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Dagur Kári Pétursson
Dagur Kári (born Dagur Kári Pétursson; 12 December 1973) is an Icelandic film director. He was born in Paris, France, to Icelandic parents, and returned to Iceland
Iceland
when he was 3 years old. Dagur graduated from the National Film School of Denmark
Denmark
in 1999, with art house short movie Lost Weekend. The film got off to a good start, and gained the first popularity winning 11 prizes on the international festival circuit.[1]Contents1 Career 2 Filmography 3 See also 4 References 5 External linksCareer[edit] The first feature film Noi the Albino
Noi the Albino
(Nói albínói) he released in 2003 also won several international awards
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Icelandic Name
Icelandic names differ from most current Western family name systems by being patronymic or occasionally matronymic: they indicate the father (or mother) of the child and not the historic family lineage. Iceland
Iceland
shares a common cultural heritage with the Scandinavian countries of Norway, Sweden
Sweden
and Denmark
Denmark
with the Faroe Islands. Icelanders, however, unlike other Nordics, have continued to use their traditional name system, which was formerly used by all Nordic countries except partly Finland.[a] The Icelandic system is thus not based on family names (although some people do have family names and might use both systems). Generally, a person's last name indicates the first name of their father (patronymic) or in some cases mother (matronymic)
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Patronymic
A patronymic, or patronym, is a component of a personal name based on the given name of one's father, grandfather (i.e., an avonymic),[1][2] or an even earlier male ancestor. A component of a name based on the name of one's mother or a female ancestor is a matronymic. Each is a means of conveying lineage. In such instances, a person is usually referred to by their given name, rather than their patronymic. Patronymics are still in use, including mandatory use, in many countries worldwide, although their use has largely been replaced by or transformed into patronymic surnames
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Special
Special
Special
or specials may refer to:Contents1 Music 2 Film and television 3 Other uses 4 See alsoMusic[edit] Special
Special
(album), a 1992 album by Vesta Williams "Special" (Garbage song), 1998 "Special
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Bibliothèque Nationale De France
The Bibliothèque nationale de France
France
(BnF, English: National Library of France"; French: [bi.bli.jɔ.tɛk na.sjɔ.nal də fʁɑ̃s]) is the national library of France, located in Paris. It is the national repository of all that is published in France
France
and also holds extensive historical collections.Contents1 History 2 New buildings 3 Mission 4 Manuscript
Manuscript
collection 5 Digital library 6 List of directors6.1 1369–1792 6.2 1792–present7 In popular culture 8 See also 9 References 10 Further reading 11 External linksHistory[edit]See also: History of the Bibliothèque nationale de France (fr)The National Library of France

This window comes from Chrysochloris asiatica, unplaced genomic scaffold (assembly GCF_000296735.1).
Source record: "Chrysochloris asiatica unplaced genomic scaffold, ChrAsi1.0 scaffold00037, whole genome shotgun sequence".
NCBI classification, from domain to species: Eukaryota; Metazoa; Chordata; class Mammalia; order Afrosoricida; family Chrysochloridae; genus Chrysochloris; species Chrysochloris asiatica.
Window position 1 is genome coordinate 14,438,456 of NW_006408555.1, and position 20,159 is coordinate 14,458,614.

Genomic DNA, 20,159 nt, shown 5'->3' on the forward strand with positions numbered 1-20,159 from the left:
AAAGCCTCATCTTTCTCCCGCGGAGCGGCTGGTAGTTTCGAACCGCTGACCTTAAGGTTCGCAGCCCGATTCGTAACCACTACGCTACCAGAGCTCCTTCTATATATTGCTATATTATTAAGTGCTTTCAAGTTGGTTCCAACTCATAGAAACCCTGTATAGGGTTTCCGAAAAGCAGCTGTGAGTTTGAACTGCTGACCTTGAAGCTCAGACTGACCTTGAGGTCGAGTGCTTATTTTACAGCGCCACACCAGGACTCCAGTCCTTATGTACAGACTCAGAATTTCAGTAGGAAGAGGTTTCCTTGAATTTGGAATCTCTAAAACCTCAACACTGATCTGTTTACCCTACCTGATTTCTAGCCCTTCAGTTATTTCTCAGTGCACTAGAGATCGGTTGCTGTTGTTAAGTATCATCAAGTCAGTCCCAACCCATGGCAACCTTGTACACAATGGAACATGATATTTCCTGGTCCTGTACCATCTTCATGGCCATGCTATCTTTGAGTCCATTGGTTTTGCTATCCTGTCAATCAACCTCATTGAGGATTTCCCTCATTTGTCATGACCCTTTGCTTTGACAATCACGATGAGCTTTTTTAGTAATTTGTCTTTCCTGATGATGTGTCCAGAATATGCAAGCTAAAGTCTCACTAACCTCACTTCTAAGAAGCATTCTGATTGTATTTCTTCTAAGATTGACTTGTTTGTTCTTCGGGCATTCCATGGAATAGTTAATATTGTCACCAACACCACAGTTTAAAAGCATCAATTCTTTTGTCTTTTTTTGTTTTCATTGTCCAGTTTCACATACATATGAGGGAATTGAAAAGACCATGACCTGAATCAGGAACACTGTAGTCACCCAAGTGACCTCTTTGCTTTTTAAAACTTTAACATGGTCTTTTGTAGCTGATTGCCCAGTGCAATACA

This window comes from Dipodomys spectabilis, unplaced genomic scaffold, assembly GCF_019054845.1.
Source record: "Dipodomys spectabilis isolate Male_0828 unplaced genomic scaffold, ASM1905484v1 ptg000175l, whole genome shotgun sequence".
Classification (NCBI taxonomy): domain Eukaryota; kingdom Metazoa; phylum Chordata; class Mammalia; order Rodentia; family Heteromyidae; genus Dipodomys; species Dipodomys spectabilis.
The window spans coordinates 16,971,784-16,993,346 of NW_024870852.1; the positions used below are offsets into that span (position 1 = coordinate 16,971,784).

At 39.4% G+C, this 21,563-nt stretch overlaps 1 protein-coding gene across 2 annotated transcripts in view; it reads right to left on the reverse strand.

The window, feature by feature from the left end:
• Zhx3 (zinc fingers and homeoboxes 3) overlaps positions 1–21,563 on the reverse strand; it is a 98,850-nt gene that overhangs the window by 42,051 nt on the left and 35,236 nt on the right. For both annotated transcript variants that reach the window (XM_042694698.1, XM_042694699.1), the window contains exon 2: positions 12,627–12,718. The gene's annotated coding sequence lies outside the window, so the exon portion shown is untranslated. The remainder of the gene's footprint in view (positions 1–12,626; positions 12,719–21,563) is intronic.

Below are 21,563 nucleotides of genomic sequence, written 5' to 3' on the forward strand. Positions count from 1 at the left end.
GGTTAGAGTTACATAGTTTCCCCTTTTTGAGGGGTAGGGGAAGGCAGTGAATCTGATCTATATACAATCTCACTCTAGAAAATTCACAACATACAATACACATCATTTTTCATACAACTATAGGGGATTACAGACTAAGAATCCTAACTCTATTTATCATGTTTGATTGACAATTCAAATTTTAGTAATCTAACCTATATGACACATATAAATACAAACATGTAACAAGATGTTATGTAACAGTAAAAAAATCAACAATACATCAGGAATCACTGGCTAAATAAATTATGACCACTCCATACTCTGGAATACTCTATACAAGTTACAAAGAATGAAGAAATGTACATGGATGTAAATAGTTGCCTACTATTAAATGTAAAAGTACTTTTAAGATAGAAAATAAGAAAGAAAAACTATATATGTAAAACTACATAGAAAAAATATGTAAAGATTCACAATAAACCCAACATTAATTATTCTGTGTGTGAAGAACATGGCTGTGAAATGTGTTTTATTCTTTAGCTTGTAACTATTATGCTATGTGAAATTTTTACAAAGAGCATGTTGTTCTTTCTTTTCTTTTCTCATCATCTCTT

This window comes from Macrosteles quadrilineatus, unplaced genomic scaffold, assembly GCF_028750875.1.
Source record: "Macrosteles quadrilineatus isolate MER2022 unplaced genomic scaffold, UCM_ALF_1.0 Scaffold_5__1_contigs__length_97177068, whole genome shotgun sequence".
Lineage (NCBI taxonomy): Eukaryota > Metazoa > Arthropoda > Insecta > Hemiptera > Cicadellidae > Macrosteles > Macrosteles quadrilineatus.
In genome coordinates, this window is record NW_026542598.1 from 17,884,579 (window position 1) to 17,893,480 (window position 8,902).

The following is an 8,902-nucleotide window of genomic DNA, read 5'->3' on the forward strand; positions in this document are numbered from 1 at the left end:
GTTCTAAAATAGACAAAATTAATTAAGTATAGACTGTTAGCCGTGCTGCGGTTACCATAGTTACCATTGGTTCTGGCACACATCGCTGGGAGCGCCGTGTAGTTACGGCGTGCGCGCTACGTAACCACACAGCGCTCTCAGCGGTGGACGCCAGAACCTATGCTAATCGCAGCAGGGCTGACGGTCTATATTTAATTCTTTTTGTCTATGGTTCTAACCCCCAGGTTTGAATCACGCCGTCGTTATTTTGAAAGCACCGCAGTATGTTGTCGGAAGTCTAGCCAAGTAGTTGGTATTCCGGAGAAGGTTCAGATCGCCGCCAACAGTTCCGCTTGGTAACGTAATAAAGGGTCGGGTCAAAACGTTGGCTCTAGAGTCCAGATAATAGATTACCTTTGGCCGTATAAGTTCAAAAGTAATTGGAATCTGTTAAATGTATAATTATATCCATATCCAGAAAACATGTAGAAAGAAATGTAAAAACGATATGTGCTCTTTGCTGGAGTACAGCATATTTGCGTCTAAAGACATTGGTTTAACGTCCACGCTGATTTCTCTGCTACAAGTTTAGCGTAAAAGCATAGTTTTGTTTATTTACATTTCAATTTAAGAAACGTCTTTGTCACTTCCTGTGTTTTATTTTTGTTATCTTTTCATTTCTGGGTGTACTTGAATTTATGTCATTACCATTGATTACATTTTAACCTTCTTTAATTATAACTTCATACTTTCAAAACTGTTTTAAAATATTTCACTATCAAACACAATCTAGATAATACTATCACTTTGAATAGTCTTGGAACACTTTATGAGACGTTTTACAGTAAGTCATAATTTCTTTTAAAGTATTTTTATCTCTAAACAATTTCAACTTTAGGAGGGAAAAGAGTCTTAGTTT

France
traces its origin to the royal library founded at the Louvre Palace
Louvre Palace
by Charles V in 1368
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Système Universitaire De Documentation
The système universitaire de documentation or SUDOC is a system used by the libraries of French universities and higher education establishments to identify, track and manage the documents in their possession. The catalog, which contains more than 10 million references, allows students and researcher to search for bibliographical and location information in over 3,400 documentation centers. It is maintained by the Bibliographic Agency for Higher Education (fr) (ABES). External links[edit]Official websiteThis article relating to library science or information science is a stub
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International Standard Name Identifier
The International Standard Name Identifier (ISNI) is an identifier for uniquely identifying the public identities of contributors to media content such as books, television programmes, and newspaper articles. Such an identifier consists of 16 digits. It can optionally be displayed as divided into four blocks. It was developed under the auspices of the International Organization for Standardization (ISO) as Draft International Standard 27729; the valid standard was published on 15 March 2012
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Library Of Congress Control Number
The Library of Congress
Library of Congress
Control Number (LCCN) is a serially based system of numbering cataloging records in the Library of Congress
Library of Congress
in the United States. It has nothing to do with the contents of any book, and should not be confused with Library of Congress
Library of Congress
Classification.Contents1 History 2 Format 3 See also 4 References 5 External linksHistory[edit] The LCCN numbering system has been in use since 1898, at which time the acronym LCCN originally stood for Library of Congress
Library of Congress
Card Number. It has also been called the Library of Congress
Library of Congress
Catalog Card Number, among other names
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IMDb
IMDb, also known as Internet Movie Database, is an online database of information related to world films, television programs, home videos and video games, and internet streams, including cast, production crew, personnel and fictional character biographies, plot summaries, trivia, and fan reviews and ratings. An additional fan feature, message boards, was abandoned in February, 2017. The database is owned and operated by IMDb.com, Inc., a subsidiary of Amazon. As of December 2017[update], IMDb